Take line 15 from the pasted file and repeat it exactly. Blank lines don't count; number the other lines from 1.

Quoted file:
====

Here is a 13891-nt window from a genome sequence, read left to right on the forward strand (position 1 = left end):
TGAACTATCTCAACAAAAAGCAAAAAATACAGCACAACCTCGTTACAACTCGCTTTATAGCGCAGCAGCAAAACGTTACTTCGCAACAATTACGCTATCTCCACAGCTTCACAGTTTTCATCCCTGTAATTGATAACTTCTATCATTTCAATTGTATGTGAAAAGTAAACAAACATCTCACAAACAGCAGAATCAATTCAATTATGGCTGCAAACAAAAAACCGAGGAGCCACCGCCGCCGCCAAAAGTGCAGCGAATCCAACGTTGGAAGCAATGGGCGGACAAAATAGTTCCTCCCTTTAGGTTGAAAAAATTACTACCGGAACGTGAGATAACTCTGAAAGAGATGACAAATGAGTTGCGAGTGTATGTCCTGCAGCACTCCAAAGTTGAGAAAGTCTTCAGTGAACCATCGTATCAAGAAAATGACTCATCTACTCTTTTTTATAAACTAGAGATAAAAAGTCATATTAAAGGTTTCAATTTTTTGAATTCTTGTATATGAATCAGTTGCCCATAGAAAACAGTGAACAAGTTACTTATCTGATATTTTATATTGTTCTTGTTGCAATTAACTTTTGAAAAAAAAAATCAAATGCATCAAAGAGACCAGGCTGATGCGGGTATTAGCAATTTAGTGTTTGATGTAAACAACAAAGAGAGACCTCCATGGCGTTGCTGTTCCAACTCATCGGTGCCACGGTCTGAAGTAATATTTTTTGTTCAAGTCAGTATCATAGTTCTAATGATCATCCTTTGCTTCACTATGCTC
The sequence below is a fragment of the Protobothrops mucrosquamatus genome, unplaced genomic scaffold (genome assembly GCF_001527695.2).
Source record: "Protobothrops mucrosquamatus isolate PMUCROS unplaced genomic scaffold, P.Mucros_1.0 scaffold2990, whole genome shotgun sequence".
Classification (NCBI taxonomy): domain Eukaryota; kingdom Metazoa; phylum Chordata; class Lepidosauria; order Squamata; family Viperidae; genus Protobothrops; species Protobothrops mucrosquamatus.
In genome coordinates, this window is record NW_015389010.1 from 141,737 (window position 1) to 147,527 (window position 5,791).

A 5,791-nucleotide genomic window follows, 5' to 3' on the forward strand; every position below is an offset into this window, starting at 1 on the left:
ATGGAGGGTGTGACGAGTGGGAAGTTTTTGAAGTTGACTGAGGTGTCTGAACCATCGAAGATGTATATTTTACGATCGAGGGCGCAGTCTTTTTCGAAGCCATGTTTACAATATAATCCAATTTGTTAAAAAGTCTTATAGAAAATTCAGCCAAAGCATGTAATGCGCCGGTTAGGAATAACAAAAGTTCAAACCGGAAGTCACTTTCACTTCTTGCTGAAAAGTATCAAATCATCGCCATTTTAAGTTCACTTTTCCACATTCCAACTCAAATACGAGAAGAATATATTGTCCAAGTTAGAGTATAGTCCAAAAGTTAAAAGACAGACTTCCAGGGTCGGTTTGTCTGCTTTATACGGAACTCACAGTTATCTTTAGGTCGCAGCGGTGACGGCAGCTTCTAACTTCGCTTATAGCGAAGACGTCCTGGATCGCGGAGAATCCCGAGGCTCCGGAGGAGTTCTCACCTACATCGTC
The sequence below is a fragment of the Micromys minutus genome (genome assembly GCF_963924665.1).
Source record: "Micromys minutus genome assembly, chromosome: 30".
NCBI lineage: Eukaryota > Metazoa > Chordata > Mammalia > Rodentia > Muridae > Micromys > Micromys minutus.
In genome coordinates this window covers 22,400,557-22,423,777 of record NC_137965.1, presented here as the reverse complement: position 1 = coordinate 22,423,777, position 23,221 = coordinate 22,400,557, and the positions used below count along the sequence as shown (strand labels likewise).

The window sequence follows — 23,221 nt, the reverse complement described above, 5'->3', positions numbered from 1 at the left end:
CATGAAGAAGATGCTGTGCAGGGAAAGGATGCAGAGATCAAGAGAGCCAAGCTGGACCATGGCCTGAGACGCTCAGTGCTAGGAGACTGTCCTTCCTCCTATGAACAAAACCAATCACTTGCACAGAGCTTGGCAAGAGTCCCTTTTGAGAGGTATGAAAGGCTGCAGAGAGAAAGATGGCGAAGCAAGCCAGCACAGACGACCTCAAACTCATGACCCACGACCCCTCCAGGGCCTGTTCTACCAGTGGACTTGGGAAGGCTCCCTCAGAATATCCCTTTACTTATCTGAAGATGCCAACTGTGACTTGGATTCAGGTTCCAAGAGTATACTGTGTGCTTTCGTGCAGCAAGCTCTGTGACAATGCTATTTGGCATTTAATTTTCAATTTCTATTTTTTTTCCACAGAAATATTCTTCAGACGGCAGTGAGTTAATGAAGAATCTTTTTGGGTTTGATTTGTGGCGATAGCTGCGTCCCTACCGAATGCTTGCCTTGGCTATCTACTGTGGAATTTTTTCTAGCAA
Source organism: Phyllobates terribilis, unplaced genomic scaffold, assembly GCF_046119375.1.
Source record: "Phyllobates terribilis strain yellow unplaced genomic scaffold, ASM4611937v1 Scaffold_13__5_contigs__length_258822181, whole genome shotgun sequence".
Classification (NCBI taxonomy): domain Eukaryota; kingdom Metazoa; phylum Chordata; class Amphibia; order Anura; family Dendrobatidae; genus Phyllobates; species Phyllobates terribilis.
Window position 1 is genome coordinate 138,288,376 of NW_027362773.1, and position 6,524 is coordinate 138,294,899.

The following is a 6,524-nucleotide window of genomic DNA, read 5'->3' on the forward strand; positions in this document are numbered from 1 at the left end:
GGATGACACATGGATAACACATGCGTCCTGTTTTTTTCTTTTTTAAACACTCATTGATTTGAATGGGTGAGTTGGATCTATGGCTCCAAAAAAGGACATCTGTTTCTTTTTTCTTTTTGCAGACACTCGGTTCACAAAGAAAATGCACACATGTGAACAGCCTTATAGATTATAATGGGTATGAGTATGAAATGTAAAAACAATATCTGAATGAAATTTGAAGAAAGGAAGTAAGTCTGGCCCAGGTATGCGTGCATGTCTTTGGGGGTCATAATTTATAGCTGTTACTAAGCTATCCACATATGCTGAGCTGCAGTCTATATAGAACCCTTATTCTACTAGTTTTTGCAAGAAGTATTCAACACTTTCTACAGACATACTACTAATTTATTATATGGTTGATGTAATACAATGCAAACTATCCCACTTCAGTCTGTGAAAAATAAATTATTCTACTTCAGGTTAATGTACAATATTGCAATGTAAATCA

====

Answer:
Source organism: Phyllobates terribilis, unplaced genomic scaffold, assembly GCF_046119375.1.